Unfriendly skies for many a traveling musician

Musician Lynn Harrell often takes his cello out of the case and plays a little in Los Angeles International Airport on Dec. 21, 2012. Harrell travels with his expensive cello in and out of airports around the world.
(Mark Boster / Los Angeles Times)

Loud grumbles can be heard by travelers at this busy time of year under normal circumstances, but what is that noise going on with itinerant virtuosos carrying on board million-dollar-plus Strads and Guarneris on their way to concert dates?

It’s the sound of bureaucracy. And it’s overtaking what used to be a well-understood, mutually respectful transaction — between cellists (mostly) and the industry that transports them and their treasured instruments. Cellists have been bearing the brunt because their cargo is too precious to check as regular baggage but so large that it requires an extra cabin seat.

“Air Canada tried to put my cello in a bassinet like a baby but one that doesn’t wake and cry,” says droll London-based cellist Steven Isserlis. “And when they couldn’t get six seat belts around it, they threw us both off the plane!”

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“Southwest Air handed me back my double bass in its flight case — with the neck and scroll dislodged from the body by a jagged break,” says Rice University grad student Drew Banzhaf, who had been on his way to an important audition. After the airline damaged his instrument, he said, the company “even made it difficult for me to file a claim.”


Since 9/11, and with it the advent of Transportation Security Administration agents, and then the Great Recession — which caused airlines to cut corners and withhold services as well as niceties — musicians traveling with oversized string instruments have stood among the most aggrieved fliers.

In his blog, L.A.-based musician Lynn Harrell has written of 11 years of buying full-fare, SkyMiles-earning Delta tickets for himself and his cello’s seat beside him, collecting half a million miles for both.

One day, Delta contacted him “in a rude letter that was really a hand-slap,” he says, informing Harrell that his own frequent-flier miles were being confiscated and that both he and “Cello Harrell” would be barred from collecting miles.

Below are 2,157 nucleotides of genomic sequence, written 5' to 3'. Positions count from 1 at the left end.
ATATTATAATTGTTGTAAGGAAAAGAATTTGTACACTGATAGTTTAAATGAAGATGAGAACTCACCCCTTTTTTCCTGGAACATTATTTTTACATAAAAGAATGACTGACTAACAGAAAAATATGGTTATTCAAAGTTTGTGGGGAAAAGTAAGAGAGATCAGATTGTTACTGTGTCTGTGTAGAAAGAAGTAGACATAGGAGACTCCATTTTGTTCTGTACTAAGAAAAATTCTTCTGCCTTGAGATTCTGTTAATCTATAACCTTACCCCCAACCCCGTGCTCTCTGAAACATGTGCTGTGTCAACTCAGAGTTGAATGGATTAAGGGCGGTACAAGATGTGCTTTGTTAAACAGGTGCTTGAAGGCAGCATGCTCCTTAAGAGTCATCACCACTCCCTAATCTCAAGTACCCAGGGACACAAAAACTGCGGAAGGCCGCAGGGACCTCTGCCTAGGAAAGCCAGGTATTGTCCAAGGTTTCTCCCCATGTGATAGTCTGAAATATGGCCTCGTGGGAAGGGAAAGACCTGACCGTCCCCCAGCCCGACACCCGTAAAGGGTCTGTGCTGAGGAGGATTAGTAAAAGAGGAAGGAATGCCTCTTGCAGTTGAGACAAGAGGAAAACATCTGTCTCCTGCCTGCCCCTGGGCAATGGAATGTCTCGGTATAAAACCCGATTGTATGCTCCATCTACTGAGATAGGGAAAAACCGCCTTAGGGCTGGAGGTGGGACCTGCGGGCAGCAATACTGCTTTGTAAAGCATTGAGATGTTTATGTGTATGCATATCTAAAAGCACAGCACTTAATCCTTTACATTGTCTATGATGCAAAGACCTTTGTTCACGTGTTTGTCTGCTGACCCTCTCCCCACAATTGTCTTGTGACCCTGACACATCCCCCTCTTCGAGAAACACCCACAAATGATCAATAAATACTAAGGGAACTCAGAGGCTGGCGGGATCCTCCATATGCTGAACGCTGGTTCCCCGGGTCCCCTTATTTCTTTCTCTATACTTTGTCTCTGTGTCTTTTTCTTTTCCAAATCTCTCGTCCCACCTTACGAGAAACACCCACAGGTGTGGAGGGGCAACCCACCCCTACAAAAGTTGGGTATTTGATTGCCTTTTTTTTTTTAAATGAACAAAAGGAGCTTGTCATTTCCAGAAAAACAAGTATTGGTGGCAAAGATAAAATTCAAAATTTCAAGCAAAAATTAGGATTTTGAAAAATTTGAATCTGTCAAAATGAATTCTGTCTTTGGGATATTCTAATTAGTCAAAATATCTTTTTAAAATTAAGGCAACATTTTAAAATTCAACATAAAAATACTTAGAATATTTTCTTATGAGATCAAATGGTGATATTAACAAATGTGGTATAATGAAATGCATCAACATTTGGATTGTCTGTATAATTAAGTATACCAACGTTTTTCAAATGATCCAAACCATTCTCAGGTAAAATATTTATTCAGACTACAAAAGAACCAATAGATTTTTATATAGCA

According to Delta spokesman Paul Skrbec: “We advised him that mileage cannot be accumulated for tickets purchased for musical instruments.”

The same thing happened with British Airways, Isserlis says. “I was threatened with legal action if I ever again attempted such a heinous crime as holding a mileage account in my cello’s name. Nor was I to use rewards from my own account to buy cello’s tickets.”

It gets worse. TSA agents would disassemble instruments to search them.

“After 9/11,” says Harrell, “cello endpins were removed by airport handlers, and my colleagues reported that they would arrive at the concert hall to find them missing. Imagine! They were rendered unable to play,” he says, without these supporting spikes that attach the instrument to the floor.

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Survival became a game.

“I would choose to travel with the fool-proof cello, the one whose endpin was not removable. Or, if planning to play a different one, I would take the pin off first and pack it in the suitcase. Sometimes, you see, there are ways to get around unreasonableness.”

Harrell, who assigns “Cello Harrell” or “Orfeo Harrell” (named for the mythical character) as the passenger name for his cello’s ticket, has other tricks too.

“I know how to skip all the roadblocks now,” he says, such as avoiding certain airports and scheduling flights from 4 to 6:30 a.m., “because at that hour there’s usually only one check-in agent, with no others to confer with about ‘what to do with this cello.’”

Harrell, Isserlis and L.A. cellist Ralph Kirshbaum — all guest stars who fly to concert dates with orchestras worldwide — remember the relaxed days in the ‘70s and ‘80s — when airlines often had empty seats, flew bigger planes, rarely imposed strict rules and boasted cello-friendly flight attendants who could appreciate that inside those curvy cases were age-old treasures with intricate carvings, their wood burnished to a fine patina, all capable of emitting superior sound.